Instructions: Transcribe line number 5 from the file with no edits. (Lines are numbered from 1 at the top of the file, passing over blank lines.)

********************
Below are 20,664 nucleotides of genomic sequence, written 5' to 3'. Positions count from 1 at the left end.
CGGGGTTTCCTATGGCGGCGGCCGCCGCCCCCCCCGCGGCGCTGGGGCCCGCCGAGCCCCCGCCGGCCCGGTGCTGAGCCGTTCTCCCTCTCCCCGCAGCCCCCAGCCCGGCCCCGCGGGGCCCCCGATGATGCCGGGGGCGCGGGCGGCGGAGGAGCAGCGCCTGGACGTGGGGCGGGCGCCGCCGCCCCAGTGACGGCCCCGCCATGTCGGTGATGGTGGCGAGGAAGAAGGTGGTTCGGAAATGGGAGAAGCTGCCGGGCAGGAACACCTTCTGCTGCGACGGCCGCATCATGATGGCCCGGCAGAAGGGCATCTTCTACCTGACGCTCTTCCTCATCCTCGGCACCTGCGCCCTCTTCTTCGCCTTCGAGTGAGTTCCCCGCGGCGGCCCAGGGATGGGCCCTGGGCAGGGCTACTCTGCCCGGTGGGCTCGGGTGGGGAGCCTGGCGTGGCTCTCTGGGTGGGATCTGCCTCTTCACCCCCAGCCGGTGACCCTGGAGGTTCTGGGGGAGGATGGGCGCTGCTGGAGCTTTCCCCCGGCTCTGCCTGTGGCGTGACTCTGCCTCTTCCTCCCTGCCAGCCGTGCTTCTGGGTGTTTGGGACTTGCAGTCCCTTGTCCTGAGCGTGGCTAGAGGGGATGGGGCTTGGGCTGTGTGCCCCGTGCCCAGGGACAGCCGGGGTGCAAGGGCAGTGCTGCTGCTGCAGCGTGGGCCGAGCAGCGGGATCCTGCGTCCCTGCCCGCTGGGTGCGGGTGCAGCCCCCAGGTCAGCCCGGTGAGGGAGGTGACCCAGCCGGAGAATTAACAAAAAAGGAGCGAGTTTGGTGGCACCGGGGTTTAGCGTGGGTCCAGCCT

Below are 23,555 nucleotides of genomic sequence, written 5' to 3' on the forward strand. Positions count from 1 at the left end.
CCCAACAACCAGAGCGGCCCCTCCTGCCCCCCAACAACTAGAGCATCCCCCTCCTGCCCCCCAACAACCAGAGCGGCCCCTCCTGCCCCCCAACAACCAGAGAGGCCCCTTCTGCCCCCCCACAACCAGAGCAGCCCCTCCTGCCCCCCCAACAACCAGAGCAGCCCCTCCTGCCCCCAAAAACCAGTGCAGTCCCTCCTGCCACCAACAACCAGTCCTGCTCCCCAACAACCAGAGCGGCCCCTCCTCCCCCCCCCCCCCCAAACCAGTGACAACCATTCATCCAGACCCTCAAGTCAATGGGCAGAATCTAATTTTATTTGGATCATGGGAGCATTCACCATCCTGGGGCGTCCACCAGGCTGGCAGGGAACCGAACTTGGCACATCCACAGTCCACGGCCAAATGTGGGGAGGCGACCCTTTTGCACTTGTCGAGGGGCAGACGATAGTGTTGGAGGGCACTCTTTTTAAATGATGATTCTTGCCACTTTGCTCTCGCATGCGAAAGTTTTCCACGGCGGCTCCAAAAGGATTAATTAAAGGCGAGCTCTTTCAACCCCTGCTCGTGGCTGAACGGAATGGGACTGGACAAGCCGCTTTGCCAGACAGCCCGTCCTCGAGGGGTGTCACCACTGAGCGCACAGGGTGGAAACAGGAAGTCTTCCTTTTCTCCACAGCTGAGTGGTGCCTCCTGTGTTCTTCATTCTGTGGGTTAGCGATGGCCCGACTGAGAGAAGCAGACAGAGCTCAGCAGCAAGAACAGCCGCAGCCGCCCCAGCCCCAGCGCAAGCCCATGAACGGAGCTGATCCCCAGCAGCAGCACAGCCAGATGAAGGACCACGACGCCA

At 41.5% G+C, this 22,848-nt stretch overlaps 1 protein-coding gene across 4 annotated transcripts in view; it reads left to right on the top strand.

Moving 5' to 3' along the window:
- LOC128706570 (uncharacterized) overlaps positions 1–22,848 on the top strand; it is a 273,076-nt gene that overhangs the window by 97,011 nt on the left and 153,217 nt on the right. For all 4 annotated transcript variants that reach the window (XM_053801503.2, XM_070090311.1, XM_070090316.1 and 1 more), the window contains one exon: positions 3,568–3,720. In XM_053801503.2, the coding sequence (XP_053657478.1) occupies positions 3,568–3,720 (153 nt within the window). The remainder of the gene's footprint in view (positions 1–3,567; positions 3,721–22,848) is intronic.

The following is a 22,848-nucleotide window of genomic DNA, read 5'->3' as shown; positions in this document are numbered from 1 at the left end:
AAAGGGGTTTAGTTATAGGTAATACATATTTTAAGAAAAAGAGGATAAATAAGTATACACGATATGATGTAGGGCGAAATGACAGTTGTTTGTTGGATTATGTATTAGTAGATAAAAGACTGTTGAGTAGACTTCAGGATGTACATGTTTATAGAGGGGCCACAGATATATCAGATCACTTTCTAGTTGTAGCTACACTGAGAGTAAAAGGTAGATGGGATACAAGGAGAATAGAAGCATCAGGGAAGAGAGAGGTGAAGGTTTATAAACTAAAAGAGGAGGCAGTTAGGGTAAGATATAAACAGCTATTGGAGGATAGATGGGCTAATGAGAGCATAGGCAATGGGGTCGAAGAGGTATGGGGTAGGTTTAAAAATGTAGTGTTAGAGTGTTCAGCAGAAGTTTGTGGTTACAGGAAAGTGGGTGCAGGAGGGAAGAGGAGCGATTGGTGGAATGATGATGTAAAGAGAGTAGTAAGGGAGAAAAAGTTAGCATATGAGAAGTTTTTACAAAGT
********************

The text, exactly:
At 41.5% G+C, this 22,848-nt stretch overlaps 1 protein-coding gene across 4 annotated transcripts in view; it reads left to right on the top strand.